The effects of alcohol are not always in the negative, contrary to what we might think. Unfortunately, alcohol is an addictive substance that can create chemical dependence, just like illegal and certain prescription drugs can. In some ways, the legality, affordability, and unlimited supply of alcohol make it potentially even more dangerous than hardcore drugs.
On top of all that, the body also suffers in both the short and the long term, due to the many derogatory effects of alcohol. However, in order to truly understand what everyone always warns against those harmful effects are that, read on.
Long-term alcoholics will lose some of their muscle coordination, hand-eye coordination, and balance as an effect of long-term alcohol abuse.
Osteoporosis, also known as thinning bones, will either be triggered earlier or worsened through alcohol abuse.
Rhabdomyolysis is the official name for muscle death, which is one of the primary causes of renal failure in alcoholics.
Slurred speech and stuttering are common effects of being drunk, but if an alcoholic sounds drunk even when they are not drunk, it’s a sign that the speech impediments have become semi-permanent, if not permanent.
Frequent Memory Loss
It happens after a night of heavy drinking, but in case of a severe alcoholic, such cases of complete amnesia about the previous day or night is a regular affair, also described as blackouts.
It’s not about the hangover anymore when you are hung over every morning. Given time, the tiring effects of a hangover become perpetual and the person actually begins to feel more tired when he/she is not under the influence.
Major Organ Damage
The heart, the kidneys, the pancreas, the lungs, the digestive system and, of course, the brain are all damaged in various degrees when alcohol in significant amounts is consumed on a regular basis over a long period of time. Some of the following are common effects seen in alcoholics due to major organ damage:
- Fatty liver, liver damage, and liver cirrhosis
- Heart disease and blocked arteries, leading to cardiac arrests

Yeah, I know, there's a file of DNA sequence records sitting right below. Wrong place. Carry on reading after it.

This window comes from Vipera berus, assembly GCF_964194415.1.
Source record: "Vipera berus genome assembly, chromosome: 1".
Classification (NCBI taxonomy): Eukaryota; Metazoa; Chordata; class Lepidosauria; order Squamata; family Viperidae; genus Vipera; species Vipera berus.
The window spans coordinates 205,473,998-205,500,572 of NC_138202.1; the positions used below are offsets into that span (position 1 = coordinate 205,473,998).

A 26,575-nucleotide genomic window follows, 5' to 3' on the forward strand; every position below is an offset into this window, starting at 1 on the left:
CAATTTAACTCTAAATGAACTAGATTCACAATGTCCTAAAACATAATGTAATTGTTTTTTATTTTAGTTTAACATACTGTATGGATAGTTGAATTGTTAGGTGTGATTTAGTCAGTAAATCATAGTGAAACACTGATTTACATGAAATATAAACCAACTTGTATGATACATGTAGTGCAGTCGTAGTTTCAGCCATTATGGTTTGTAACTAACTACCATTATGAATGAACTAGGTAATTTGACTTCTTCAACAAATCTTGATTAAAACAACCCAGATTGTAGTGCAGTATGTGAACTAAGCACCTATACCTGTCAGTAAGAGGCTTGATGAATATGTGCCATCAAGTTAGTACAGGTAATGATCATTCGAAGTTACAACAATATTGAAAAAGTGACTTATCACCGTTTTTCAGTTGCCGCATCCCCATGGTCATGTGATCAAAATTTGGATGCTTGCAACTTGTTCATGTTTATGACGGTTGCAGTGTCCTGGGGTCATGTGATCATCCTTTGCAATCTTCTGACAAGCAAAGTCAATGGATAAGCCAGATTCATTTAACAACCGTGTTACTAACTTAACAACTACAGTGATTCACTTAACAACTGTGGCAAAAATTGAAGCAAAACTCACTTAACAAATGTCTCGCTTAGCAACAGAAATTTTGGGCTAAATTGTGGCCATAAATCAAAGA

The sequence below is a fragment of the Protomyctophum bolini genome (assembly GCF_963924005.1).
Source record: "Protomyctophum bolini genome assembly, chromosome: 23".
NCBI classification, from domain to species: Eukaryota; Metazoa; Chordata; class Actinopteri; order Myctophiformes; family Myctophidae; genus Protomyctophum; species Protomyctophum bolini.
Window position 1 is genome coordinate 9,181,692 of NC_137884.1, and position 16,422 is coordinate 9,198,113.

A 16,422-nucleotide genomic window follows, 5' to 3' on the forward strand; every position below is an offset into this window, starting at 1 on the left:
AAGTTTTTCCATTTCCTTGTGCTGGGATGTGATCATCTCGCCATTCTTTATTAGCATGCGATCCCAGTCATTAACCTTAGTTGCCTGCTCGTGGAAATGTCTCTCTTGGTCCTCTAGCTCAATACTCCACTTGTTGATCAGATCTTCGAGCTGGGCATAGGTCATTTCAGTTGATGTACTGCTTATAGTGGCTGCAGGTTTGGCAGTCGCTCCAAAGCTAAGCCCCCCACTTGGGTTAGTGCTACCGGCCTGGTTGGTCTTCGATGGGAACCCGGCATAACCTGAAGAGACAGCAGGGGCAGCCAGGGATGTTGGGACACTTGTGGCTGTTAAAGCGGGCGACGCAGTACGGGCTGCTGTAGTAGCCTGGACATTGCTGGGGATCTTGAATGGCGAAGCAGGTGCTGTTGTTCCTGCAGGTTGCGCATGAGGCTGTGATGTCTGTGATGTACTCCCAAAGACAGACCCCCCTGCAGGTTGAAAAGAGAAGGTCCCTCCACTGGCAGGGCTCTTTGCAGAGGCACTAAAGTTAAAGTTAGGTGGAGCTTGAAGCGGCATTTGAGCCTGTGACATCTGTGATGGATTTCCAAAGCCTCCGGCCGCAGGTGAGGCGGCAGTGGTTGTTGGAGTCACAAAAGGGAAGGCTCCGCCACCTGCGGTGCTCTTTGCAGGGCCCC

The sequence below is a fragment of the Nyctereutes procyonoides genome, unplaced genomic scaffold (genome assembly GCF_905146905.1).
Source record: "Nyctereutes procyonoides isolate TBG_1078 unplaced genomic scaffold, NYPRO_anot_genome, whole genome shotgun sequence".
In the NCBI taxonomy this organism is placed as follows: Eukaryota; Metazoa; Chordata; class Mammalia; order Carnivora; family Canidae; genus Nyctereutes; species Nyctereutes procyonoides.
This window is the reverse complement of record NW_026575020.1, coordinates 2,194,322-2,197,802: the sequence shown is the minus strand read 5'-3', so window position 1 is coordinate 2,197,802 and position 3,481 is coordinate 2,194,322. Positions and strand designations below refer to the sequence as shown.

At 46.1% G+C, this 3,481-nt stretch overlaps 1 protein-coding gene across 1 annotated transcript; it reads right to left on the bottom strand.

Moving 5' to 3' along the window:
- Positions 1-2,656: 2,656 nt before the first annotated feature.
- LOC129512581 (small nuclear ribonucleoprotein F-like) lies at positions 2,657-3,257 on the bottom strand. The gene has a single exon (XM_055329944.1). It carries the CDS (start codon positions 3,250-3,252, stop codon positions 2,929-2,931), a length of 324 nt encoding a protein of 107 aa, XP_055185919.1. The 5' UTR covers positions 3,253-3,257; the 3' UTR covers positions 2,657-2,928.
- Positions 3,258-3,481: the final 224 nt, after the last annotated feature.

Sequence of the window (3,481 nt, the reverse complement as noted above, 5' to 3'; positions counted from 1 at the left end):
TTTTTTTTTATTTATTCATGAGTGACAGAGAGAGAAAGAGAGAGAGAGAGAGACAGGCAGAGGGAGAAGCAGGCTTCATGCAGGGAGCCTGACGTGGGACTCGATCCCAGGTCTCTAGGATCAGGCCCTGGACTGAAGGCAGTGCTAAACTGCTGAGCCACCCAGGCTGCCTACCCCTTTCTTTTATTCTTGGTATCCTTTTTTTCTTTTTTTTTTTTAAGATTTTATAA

- Hallucinations, permanent memory loss, migraines, cognitive impairment and loss of physical brain mass
- Frequent lung infections due to a compromised immune system
- Indigestion, diarrhoea, constipation, bloating, pain, inflammation of the bowels, etc.
- kidney disease and lethal kidney failures
- fatty pancreas and pancreatitis
All of the major organ damage detailed above can lead to cancers of the respective areas as well, especially when alcohol consumption is continued.
Aside from that, alcohol abuse directly contributes to the development of esophageal cancer, intestinal cancer, liver cancer, throat cancer, and mouth cancer to name just a few.
What Can One Do If the Addiction has Already Taken Root?
It is easy for a mid-level alcoholic to stop drinking completely for a day or two and show people that all control is not lost. It can even last up to a week or more, but eventually, when the withdrawals start to kick in more severely, they will get back to the bottle almost inevitably.
The chemical dependence which the human brain develops after prolonged alcohol abuse is not something that can be willed away because it’s a disease in every sense of the term.
Rehabilitation is an advanced alcoholic’s best chance at regaining control of his/her life and the Sinclair Method Alcohol Treatment or ‘TSM Alcohol Treatment’ as the system is called has been found to be particularly effective for that in Europe. It is one of those very few rare methods that allow a willing alcoholic to recover at home and not be admitted in a clinic necessarily.
In the US, the Sinclair Method is not as popular as it is in Europe, but the affordable and practical nature of the treatment has recently started to gain some popularity in the States as well.
The Sinclair Method or ‘TSM Alcohol Treatment‘ offered by Ria Health allows you to get rid of alcoholism, but without having to get admitted into rehab or having to spend as much money as what inpatient rehabilitation centers charge.
The Sinclair Method Alcohol Treatment relies on the principle of moderation and limitation, rather than complete abstinence, which is actually a more practical approach for advanced alcoholics than stopping it completely and suffering the subsequent withdrawal effects full blast.
Alcohol consumption in a controlled lifestyle should not have any negative effects, but as discussed earlier, it is an addictive substance and most people don’t have the willpower nor do they feel the need to stop when it first starts getting out of hand. Especially for people who have had a history of alcohol or any other addictions, complete sobriety is highly advised to prevent the development of a new substance addiction or a relapse.